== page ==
I've always enjoyed those glass "Aquarium's " that west coast boats have on their aft deck or cockpit. You even have lights in your aquariums to illuminate the bait. West coast , east coast deal Ill forfeit any claim & let ya'll have the lock on the outdoor aft aquariums in lieu of a simple bait well
    Last edited: Jul 5, 2017
  15. PacBlue

    PacBlue Senior Member

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    Let's see how far back we can go for this country kitchen thing, I'll start with the 1988 Westport 98' RPH M/Y "Golden Delicious", now "Destiny".

    I was off on Countach, got it confused with La Corniche, which had a true chef's kitchen design by the talented Bainbridge Islander Tom Henderson, no country kitchen though.
  16. captholli

    captholli Senior Member

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    I think that your correct. La Corniche was launched in 1993 and she traveled down with us & not Countach . I also confused the two names. When was Countach launched by North Coast? I believe Countach was the next vessel launched and she was built on spec without an owner if my failing memory serves me.
    Last edited: Jul 5, 2017
  17. PacBlue

    PacBlue Senior Member

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    Countach was launched in 1995, had big power DD 16V-149's, I think it had an owner with a fast cruise requirement from the beginning.

    Found a 1982 Burger 86' RPH Motoryacht "Serendipty" with the country kitchen design, anything earlier?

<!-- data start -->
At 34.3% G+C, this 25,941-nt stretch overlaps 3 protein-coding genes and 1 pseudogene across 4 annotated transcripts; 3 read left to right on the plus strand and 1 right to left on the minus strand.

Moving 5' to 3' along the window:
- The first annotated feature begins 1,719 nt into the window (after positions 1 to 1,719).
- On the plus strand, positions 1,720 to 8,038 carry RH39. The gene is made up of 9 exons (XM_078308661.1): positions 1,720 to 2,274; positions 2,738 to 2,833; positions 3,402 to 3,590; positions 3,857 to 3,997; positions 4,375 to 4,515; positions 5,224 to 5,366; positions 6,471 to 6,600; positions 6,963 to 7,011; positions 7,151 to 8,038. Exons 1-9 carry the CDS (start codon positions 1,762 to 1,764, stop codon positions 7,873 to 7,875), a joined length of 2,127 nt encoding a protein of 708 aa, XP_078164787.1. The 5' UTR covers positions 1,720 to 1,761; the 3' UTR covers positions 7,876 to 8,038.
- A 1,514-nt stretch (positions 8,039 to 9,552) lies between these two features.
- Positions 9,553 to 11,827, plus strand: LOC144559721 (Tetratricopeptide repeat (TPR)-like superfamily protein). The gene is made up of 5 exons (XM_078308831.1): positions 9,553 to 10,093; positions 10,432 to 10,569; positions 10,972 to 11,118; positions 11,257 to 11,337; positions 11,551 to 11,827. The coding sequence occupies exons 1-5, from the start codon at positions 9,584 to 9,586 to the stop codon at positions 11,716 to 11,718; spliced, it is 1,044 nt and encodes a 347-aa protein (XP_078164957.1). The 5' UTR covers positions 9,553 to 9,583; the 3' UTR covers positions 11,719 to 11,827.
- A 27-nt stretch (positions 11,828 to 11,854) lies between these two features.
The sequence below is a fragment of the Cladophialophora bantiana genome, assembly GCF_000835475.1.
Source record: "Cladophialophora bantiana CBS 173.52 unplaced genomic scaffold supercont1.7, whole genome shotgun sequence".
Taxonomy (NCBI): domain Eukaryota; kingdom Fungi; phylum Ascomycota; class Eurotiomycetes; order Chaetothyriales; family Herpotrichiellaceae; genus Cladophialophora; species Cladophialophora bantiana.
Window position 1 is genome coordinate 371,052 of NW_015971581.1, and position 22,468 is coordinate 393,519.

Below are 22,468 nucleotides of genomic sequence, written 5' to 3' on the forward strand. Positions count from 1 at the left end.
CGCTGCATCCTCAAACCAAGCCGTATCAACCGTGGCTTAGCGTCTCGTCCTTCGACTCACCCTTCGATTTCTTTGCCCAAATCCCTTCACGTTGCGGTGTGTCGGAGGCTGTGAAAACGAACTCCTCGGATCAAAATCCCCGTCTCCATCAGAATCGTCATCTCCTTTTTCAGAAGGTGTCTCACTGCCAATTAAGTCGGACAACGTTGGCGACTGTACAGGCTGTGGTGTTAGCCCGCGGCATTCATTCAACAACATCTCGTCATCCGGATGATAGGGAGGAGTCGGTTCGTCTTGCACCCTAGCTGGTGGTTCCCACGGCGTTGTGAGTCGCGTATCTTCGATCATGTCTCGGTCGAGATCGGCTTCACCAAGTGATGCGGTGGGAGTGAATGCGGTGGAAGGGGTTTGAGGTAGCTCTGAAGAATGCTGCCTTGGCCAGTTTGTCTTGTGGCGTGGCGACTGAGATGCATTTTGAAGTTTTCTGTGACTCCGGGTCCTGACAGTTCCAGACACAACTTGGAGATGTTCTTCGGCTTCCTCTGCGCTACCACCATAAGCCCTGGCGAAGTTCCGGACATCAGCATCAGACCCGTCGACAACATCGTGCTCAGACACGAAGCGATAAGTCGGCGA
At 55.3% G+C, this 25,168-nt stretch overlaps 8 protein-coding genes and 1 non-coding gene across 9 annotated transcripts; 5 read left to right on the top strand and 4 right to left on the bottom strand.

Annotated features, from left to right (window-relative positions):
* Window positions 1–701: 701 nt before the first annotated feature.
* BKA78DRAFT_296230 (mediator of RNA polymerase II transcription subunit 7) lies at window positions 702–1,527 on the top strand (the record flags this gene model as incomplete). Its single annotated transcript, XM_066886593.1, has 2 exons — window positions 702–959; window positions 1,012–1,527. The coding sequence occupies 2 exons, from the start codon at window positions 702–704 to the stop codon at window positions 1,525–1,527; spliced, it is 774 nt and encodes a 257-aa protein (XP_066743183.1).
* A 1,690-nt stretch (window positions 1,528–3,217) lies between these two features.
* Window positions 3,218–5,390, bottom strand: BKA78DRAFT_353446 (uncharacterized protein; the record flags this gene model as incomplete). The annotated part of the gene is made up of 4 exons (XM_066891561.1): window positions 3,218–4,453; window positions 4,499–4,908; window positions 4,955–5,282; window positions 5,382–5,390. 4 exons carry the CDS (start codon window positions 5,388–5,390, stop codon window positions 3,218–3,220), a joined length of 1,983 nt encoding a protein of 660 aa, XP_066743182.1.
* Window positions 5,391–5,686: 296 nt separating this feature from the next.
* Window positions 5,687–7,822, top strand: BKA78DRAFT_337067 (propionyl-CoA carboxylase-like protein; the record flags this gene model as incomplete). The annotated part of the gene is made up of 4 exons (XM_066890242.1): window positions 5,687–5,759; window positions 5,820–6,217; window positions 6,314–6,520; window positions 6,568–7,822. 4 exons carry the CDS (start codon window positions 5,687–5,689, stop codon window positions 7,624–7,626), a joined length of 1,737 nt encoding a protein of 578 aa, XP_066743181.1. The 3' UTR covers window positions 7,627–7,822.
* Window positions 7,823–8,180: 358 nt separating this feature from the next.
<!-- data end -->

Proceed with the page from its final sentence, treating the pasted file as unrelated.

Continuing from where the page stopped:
18. captholli

    captholli Senior Member

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    So it sounds like I'll have crow feathers hanging out of my mouth tonight. I'm mistaken again! Darn , two for two so far! Did you really find one in '82? And on a Burger of all things! excellent find! I'll have to see if Serendipity has a digital footprint on line and take a look. . I wonder who her "Inferior Desecrator" was? I don't have a clue on who was the go to designer that Henry & Co. used for the interiors of that era Burger other than owner specified and to that end, I don't know if Burger ever built boats on spec with out an owner for the build.? Broward certainly did and to their credit did it well for the time period.
  19. PacBlue

    PacBlue Senior Member

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    It is on yachtworld with drawings as well. I am on my iPad and suck on going back and forth otherwise I would share the link, probably have to ask one of the kids, LOL.
    I am sure Broward and Gertrude and Denison were a big impact on popularizing the country kitchen.
    The CK is a normal progression of the RPH motoryacht, it got rid of the tight galley kitchen with the dining space forward of the galley bulkhead and opened it up into a better use of space.
    Naval Architects like Jack Hargrave (Burger), Ed Monk, Jack Sarin and William Garden had made the natural progression before the name designers became more prominent. You can probably throw in S&S too. I am sure there are earlier vessels as well.